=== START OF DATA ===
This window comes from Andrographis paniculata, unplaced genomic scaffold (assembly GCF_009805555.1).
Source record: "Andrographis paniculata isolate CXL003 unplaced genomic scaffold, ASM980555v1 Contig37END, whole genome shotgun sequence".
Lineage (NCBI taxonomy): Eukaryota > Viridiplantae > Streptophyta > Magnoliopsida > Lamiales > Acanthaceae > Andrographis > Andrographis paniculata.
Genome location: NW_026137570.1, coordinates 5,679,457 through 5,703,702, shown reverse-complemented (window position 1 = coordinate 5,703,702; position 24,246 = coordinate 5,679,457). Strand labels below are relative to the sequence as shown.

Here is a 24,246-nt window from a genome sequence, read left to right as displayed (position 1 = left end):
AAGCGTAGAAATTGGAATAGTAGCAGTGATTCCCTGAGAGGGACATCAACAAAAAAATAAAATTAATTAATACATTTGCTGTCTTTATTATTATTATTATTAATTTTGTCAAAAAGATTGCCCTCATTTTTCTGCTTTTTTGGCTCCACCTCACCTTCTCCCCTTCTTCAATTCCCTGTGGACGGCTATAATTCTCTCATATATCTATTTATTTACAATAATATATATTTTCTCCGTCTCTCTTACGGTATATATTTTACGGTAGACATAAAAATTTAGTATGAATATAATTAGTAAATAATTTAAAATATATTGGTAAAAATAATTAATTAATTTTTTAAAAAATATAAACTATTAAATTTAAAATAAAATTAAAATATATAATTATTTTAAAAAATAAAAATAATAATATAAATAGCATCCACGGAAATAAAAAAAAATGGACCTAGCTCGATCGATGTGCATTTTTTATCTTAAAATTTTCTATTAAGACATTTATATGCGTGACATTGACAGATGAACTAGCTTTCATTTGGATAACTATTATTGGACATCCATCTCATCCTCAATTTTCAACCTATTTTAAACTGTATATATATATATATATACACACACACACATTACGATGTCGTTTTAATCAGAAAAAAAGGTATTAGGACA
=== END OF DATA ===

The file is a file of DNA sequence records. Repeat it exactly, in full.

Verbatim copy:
This window comes from Andrographis paniculata, unplaced genomic scaffold (assembly GCF_009805555.1).
Source record: "Andrographis paniculata isolate CXL003 unplaced genomic scaffold, ASM980555v1 Contig37END, whole genome shotgun sequence".
Lineage (NCBI taxonomy): Eukaryota > Viridiplantae > Streptophyta > Magnoliopsida > Lamiales > Acanthaceae > Andrographis > Andrographis paniculata.
Genome location: NW_026137570.1, coordinates 5,679,457 through 5,703,702, shown reverse-complemented (window position 1 = coordinate 5,703,702; position 24,246 = coordinate 5,679,457). Strand labels below are relative to the sequence as shown.

Here is a 24,246-nt window from a genome sequence, read left to right as displayed (position 1 = left end):
AAGCGTAGAAATTGGAATAGTAGCAGTGATTCCCTGAGAGGGACATCAACAAAAAAATAAAATTAATTAATACATTTGCTGTCTTTATTATTATTATTATTAATTTTGTCAAAAAGATTGCCCTCATTTTTCTGCTTTTTTGGCTCCACCTCACCTTCTCCCCTTCTTCAATTCCCTGTGGACGGCTATAATTCTCTCATATATCTATTTATTTACAATAATATATATTTTCTCCGTCTCTCTTACGGTATATATTTTACGGTAGACATAAAAATTTAGTATGAATATAATTAGTAAATAATTTAAAATATATTGGTAAAAATAATTAATTAATTTTTTAAAAAATATAAACTATTAAATTTAAAATAAAATTAAAATATATAATTATTTTAAAAAATAAAAATAATAATATAAATAGCATCCACGGAAATAAAAAAAAATGGACCTAGCTCGATCGATGTGCATTTTTTATCTTAAAATTTTCTATTAAGACATTTATATGCGTGACATTGACAGATGAACTAGCTTTCATTTGGATAACTATTATTGGACATCCATCTCATCCTCAATTTTCAACCTATTTTAAACTGTATATATATATATATATACACACACACACATTACGATGTCGTTTTAATCAGAAAAAAAGGTATTAGGACA